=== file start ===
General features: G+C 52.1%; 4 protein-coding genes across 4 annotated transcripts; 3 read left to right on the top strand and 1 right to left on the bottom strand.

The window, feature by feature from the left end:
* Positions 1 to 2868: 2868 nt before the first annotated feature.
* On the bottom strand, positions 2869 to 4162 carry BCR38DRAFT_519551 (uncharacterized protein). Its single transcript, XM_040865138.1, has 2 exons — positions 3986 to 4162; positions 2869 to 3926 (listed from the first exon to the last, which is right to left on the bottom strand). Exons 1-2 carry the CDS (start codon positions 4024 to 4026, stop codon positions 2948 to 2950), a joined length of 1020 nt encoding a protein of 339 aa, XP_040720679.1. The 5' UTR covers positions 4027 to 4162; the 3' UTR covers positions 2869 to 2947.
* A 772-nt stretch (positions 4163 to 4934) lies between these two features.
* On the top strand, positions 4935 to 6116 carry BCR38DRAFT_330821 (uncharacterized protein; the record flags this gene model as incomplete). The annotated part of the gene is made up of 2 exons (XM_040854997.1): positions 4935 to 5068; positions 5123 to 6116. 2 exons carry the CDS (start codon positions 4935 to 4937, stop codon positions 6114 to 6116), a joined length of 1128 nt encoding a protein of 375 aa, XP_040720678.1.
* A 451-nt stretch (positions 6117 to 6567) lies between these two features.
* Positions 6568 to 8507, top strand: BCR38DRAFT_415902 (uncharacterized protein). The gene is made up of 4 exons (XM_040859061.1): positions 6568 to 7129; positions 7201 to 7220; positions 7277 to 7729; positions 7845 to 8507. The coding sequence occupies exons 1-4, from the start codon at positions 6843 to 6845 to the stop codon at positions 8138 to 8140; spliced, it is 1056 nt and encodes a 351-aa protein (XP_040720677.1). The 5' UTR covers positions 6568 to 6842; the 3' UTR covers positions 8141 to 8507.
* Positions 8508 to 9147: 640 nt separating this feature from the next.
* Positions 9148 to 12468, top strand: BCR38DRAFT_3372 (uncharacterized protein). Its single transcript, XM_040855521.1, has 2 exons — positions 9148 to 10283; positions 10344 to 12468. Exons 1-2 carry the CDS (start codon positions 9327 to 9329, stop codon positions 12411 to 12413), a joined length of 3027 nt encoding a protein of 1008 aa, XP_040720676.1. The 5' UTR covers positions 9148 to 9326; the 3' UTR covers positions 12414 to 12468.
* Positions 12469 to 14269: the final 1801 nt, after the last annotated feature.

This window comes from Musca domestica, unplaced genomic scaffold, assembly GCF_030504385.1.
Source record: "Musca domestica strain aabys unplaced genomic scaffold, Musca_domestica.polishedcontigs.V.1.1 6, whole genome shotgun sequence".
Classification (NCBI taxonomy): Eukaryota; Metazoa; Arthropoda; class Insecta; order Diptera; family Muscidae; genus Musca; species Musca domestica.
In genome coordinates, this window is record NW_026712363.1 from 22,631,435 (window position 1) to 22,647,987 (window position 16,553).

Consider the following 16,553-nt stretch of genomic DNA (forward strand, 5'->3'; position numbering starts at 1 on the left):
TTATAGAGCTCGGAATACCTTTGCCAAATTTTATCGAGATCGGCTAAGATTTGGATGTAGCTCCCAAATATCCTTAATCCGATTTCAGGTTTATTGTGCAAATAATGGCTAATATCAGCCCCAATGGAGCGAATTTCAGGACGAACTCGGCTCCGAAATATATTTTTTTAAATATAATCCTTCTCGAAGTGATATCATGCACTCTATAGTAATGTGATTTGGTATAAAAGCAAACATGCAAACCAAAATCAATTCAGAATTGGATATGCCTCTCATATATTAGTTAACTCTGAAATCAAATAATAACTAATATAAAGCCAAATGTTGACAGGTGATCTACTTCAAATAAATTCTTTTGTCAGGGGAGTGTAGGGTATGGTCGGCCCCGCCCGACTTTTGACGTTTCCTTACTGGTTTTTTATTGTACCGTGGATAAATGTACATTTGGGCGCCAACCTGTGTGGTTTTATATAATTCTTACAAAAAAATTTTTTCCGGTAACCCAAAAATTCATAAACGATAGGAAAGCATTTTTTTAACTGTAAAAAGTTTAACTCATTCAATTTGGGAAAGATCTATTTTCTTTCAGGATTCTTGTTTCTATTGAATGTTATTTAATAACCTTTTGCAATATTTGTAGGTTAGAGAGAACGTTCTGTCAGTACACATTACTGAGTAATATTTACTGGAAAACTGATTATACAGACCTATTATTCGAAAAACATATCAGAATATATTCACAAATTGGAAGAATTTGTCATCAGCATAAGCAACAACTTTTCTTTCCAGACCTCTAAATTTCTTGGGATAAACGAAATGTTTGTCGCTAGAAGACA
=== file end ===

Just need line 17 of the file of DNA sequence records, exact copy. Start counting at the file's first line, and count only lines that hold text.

TTATAGAGCTCGGAATACCTTTGCCAAATTTTATCGAGATCGGCTAAGATTTGGATGTAGCTCCCAAATATCCTTAATCCGATTTCAGGTTTATTGTGCAAATAATGGCTAATATCAGCCCCAATGGAGCGAATTTCAGGACGAACTCGGCTCCGAAATATATTTTTTTAAATATAATCCTTCTCGAAGTGATATCATGCACTCTATAGTAATGTGATTTGGTATAAAAGCAAACATGCAAACCAAAATCAATTCAGAATTGGATATGCCTCTCATATATTAGTTAACTCTGAAATCAAATAATAACTAATATAAAGCCAAATGTTGACAGGTGATCTACTTCAAATAAATTCTTTTGTCAGGGGAGTGTAGGGTATGGTCGGCCCCGCCCGACTTTTGACGTTTCCTTACTGGTTTTTTATTGTACCGTGGATAAATGTACATTTGGGCGCCAACCTGTGTGGTTTTATATAATTCTTACAAAAAAATTTTTTCCGGTAACCCAAAAATTCATAAACGATAGGAAAGCATTTTTTTAACTGTAAAAAGTTTAACTCATTCAATTTGGGAAAGATCTATTTTCTTTCAGGATTCTTGTTTCTATTGAATGTTATTTAATAACCTTTTGCAATATTTGTAGGTTAGAGAGAACGTTCTGTCAGTACACATTACTGAGTAATATTTACTGGAAAACTGATTATACAGACCTATTATTCGAAAAACATATCAGAATATATTCACAAATTGGAAGAATTTGTCATCAGCATAAGCAACAACTTTTCTTTCCAGACCTCTAAATTTCTTGGGATAAACGAAATGTTTGTCGCTAGAAGACA